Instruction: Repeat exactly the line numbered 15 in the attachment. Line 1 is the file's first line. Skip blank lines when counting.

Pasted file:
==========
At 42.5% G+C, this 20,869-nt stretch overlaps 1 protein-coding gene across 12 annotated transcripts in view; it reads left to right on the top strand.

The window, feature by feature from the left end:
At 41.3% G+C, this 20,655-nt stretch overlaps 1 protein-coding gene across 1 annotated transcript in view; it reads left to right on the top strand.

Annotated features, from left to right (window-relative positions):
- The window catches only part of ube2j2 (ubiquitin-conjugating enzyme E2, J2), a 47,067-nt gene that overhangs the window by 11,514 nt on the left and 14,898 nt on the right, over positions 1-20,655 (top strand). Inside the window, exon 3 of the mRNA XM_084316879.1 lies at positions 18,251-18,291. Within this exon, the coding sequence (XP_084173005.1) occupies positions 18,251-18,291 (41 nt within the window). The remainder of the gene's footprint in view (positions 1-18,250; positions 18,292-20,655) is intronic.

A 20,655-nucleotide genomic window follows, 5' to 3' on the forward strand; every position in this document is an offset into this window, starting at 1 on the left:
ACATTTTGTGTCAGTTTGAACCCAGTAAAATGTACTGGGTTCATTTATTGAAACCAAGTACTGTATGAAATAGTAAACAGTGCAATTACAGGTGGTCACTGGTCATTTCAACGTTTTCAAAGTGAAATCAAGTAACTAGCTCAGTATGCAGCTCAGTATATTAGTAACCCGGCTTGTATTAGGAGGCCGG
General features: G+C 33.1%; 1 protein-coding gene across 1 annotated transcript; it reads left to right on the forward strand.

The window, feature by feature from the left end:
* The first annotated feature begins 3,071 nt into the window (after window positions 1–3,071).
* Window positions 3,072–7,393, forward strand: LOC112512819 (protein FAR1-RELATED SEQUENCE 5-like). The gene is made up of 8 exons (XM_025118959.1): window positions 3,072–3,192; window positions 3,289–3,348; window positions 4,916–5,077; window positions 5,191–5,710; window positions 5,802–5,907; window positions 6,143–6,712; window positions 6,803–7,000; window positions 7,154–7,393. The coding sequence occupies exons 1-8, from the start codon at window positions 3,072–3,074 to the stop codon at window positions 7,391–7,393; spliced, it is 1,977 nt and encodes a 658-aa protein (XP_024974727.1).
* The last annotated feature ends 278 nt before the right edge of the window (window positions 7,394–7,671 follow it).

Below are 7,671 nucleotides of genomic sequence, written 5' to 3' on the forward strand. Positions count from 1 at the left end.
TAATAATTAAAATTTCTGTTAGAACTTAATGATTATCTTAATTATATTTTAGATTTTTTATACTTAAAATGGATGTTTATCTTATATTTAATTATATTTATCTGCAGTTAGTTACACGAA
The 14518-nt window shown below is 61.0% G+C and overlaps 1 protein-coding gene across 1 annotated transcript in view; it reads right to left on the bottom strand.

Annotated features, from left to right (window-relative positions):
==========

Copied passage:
The 14518-nt window shown below is 61.0% G+C and overlaps 1 protein-coding gene across 1 annotated transcript in view; it reads right to left on the bottom strand.